monuments to take care of? It's just 5 crore and 75 lakh. There is an
    accurate shortage of funds, and governments — be it the BJP or
    Congress — I have realised, only talk big. It doesn't translate into
    action. We need to overhaul the system. We need to market our
    heritage. The entry ticket to a world heritage monument is merely
    Rs.10 and other monuments is just Rs.5. At the Eiffel Tower, you have
    to pay a different amount for visiting a different level and here we
    let a filmmaker shoot at our heritage site for a whole day for just
    Rs.5000. The agency needs to generate money for itself,” he says.

    His list of achievements is long and goes on to include his official
    complaint against the Taj Corridor project that he had registered with
    the Supreme Court Monitoring Committee. He was also responsible for
    making Sanchi Stupa disabled-friendly.

    The Replica Museum at Siri Fort, housing copies of important
    sculptures and structures around the country, is also his brainchild.

    His work at Mundeshwari temple in Patna and Shiva temple in Bhojpur is
    also very significant. Under his supervision, Naubat Khana at Red Fort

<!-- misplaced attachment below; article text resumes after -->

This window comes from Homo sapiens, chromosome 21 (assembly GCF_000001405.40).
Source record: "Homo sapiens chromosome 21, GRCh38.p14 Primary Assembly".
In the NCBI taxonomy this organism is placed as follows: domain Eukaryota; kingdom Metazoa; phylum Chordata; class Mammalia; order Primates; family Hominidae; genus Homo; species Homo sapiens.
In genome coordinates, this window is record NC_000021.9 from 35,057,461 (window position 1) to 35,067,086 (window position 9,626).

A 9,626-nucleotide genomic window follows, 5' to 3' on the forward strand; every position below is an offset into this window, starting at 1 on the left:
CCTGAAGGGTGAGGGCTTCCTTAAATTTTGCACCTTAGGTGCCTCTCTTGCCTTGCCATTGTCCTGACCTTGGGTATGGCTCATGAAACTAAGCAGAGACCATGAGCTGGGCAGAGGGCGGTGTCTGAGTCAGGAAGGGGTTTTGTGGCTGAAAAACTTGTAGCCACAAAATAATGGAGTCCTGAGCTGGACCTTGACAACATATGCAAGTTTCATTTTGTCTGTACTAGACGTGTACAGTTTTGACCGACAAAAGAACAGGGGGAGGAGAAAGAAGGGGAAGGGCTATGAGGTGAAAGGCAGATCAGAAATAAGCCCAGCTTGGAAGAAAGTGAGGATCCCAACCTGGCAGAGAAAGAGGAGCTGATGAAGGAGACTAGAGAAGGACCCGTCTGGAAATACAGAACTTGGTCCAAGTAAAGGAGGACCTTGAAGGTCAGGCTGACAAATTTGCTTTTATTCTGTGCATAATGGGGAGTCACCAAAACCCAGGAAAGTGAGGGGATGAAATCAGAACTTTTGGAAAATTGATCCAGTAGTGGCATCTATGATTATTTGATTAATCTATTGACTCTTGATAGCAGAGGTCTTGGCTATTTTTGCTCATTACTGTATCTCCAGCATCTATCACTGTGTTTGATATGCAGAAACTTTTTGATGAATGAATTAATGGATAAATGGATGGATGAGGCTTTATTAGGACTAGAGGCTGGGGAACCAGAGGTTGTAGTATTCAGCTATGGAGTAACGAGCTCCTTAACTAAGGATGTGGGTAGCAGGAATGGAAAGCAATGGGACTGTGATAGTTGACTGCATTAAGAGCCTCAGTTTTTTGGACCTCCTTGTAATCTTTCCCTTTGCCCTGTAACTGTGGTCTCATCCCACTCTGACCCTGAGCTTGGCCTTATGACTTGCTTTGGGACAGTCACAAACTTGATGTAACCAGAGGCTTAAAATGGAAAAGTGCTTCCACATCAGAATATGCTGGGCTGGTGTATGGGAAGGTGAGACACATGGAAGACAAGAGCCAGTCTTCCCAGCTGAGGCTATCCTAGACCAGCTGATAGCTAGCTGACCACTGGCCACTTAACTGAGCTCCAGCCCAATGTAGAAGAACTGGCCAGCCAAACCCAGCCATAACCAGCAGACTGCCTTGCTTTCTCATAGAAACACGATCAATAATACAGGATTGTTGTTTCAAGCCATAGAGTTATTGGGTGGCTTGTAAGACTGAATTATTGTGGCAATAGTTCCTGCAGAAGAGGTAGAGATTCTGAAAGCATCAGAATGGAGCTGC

was also turned into white from Red as the ASI's research revealed
    white to be the original colour of the structure.

    He has received five National Awards for the conservation of Sanchi
    Stupa, Qutub Minar, Humayun's Tomb and Red Fort and has also got SAARC
    environment award for Bateshwar temple complex in 2010.

    He has been a tour guide to several visiting dignitaries like American
    President Barrack Obama and his wife Michelle Obama and also to the
    former Pakistani President Pervez Musharraf.

    He wanted to trace the Buddha's route — right from his departure from
    Kapilvastu, his home to Rajgir and Bodhgaya. “I know so much has been
    found but there is still so much. There are many small hidden remains
    still there. I wish money is not wasted on meetings in five-star
    hotels and instead spent on such tasks. There is so much to do in
    Bihar and Madhya Pradesh.”

    On Friday, Muhammed made a presentation on his work at Bateshwar
    Temple and on June 5, he will give a lecture on ‘Identification and
    Discovery of Akbar's Ibadat Khana at Fatehpur Sikri. History lives on.

    [courtesy: Sri Venkat]